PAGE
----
Keeping the Japanese clothes as my example point, a visual kei band might wear kimono related items pulled off the shoulder or way too short and at one point it seemed to be quite popular. This does not mean that anyone could do the same though, it's the style of that particular group and they carry it with both the good and the bad that comes with it, and possibly would not wear it as their daily style. You can also be sure that it's not acceptable as a look to anyone save for the people who are into it already, meaning a tiny percentage of Japanese people as a whole.

The parasol does not help.

When it comes to wa-lolita, wearing it respectfully means very much the same as "doing lolita right". Don't oversexualize it, lolita is a modest style and wa-lolita is no exception. Don't just chop a yukata in half and call it a day, any lolita look needs to be well coordinated and thought-of. Do the make-up, do the hair. Don't just pepper the outfit with random Japanese items, thinking that that makes it more wa - you don't turn a sweet style to gothic by adding a cross and a black coffin purse, or think that adding a whopload of pastel hairpins to a classic look makes it insta-OTT sweet either.

The fact that you buy something online that's titled "wa-lolita" does not mean you actually purchased a wa-lolita outfit, any more than buying a dress titled "lolita" gets you a beautiful lolita dress. Just think of Blllanoooo (the company that shall not be named). No lolita style should look cheap, and again wa-lolita is no exception.

Not too shabby at all! Now if only that obi looked less frumpy...

The only time you should carefully consider how to wear the wa-aspect of your outfit respectfully is when you look at the kimono influence in it. A magic trick for getting it to look correct is in the obi: wear a good one that looks like, or is, an actual obi. Don't just drape a scarf around your midsection, and don't accentuate your waist. Rather try tying your breasts down a bit and padding your waist, and consider buying an obi-ita if you can so that the obi sits flat. The obi doesn't have to be an expensive one,** as long as it actually looks like an obi you're safe. For example, a tsuke/tsukuri obi is a perfect choice. They're very informal, often worn with yukatas, easy to put on, easy to make look tidy and completely in line with the formality level of a wa-lolita outfit (= very informal by kimono standards).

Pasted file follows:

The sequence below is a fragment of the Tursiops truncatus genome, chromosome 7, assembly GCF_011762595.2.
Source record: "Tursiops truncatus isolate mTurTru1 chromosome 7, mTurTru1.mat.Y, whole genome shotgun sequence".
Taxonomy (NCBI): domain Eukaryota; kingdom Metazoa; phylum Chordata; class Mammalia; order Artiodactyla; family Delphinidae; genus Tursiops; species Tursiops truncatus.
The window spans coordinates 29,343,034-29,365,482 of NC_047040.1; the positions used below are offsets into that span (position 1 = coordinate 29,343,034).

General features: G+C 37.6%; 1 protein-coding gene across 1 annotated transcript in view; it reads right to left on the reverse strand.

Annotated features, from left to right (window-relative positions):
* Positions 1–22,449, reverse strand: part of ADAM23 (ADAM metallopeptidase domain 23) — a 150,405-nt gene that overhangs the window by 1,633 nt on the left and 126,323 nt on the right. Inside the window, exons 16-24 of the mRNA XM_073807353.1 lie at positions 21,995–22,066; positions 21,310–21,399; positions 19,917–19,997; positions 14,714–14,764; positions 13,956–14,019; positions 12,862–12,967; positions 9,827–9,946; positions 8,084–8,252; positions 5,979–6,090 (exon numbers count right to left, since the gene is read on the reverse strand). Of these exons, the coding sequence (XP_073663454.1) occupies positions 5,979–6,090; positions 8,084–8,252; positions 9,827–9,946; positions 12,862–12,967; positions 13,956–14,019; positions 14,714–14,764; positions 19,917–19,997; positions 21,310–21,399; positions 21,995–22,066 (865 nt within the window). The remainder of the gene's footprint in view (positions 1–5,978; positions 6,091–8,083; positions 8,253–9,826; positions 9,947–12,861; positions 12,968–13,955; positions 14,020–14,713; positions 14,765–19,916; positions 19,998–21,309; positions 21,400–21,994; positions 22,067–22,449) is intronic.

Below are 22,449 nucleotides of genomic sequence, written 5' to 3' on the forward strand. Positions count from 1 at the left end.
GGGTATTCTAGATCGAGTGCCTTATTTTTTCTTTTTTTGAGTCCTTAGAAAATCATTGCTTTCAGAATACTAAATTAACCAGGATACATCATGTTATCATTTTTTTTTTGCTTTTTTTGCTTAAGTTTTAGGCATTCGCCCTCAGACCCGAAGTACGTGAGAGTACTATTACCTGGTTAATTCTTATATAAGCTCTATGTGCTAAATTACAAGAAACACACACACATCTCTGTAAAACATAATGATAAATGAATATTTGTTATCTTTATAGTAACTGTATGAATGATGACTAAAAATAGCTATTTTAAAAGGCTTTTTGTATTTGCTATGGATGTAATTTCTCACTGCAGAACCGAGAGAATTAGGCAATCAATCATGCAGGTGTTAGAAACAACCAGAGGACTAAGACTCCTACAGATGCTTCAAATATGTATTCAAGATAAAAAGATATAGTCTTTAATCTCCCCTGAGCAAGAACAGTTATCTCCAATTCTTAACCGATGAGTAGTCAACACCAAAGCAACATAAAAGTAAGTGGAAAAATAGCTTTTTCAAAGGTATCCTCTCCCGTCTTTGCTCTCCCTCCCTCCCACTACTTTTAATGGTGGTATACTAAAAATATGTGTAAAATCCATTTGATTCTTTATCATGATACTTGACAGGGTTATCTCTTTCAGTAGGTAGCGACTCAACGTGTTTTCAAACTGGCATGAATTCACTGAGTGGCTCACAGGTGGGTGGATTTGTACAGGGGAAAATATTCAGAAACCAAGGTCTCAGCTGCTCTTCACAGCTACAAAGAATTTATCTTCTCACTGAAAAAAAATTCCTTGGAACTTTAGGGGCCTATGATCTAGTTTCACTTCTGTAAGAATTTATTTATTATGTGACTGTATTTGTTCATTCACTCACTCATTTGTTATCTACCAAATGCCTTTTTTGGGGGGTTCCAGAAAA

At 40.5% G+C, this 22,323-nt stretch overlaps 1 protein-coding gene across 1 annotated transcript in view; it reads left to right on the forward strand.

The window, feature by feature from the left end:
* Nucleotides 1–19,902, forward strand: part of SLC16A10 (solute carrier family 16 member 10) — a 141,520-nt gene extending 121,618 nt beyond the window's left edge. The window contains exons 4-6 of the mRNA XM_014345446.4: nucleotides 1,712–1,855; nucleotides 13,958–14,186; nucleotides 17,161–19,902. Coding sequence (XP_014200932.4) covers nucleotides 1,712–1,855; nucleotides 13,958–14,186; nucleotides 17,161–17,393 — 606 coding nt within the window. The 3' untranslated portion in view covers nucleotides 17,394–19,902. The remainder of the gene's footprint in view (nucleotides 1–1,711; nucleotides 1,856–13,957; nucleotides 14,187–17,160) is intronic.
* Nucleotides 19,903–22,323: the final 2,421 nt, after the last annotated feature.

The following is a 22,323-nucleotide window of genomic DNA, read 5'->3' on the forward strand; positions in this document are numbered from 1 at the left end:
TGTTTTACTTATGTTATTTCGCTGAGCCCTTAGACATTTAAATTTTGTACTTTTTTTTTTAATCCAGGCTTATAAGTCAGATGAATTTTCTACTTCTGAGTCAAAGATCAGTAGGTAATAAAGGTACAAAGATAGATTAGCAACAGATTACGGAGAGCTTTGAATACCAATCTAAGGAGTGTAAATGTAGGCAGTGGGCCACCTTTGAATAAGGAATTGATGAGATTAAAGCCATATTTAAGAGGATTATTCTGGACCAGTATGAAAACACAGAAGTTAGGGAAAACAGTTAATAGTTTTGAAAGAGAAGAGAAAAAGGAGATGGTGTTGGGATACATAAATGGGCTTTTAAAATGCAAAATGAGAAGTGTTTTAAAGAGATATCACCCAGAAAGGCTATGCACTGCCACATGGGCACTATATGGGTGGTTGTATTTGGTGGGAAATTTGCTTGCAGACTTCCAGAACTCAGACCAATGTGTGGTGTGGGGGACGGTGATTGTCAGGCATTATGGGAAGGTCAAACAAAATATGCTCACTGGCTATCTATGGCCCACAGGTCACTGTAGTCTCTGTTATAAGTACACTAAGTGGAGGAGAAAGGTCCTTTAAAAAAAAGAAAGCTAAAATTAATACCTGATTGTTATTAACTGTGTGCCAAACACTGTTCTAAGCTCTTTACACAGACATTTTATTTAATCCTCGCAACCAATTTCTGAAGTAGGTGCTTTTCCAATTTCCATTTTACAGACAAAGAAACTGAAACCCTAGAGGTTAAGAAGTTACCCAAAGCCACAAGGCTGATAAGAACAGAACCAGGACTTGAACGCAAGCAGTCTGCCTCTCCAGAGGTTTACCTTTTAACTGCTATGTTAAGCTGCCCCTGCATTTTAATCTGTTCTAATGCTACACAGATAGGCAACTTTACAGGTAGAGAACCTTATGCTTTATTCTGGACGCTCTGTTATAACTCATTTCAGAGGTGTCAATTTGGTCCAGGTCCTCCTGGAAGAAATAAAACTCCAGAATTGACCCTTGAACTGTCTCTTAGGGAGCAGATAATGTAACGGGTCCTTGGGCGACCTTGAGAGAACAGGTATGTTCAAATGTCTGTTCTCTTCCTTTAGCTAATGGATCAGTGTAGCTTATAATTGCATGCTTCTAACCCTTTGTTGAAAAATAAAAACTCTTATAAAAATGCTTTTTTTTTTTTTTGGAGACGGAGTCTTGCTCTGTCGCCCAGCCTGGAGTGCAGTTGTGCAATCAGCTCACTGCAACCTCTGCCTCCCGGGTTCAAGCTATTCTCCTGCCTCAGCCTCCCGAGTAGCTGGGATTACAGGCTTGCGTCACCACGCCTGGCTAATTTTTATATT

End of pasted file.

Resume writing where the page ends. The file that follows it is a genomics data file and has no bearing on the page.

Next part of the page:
In short wa-lolita is cultural "appropriation" in a way, but a way that goes to both directions: it's a style taking influence of another culture and then mixing the influence of its own culture with it to create a substyle. I would actually rather call it cultural interaction, because claiming that someone's culture was taken away or mocked by the fashion becoming popular outside of the country of its origin sounds absolutely redundant. Wearing wa-lolita is ok no matter where you're from. The only problems lie in how you wear it, when and where: always take in the situation first, and if you deem it suitable for such a showy and informal style, go for it!

*This does not mean that the people of all other ethnicities are totally cool with lolita, just saying that as a Westerner, classic lolita style fits within our culture so well that it's considered appropriate look for, yes, even weddings as long as it doesn't outshine the bride.

**I just realized that I probably don't need to feel too concerned when talking to a (mostly) lolita audience about the cost of clothes lol.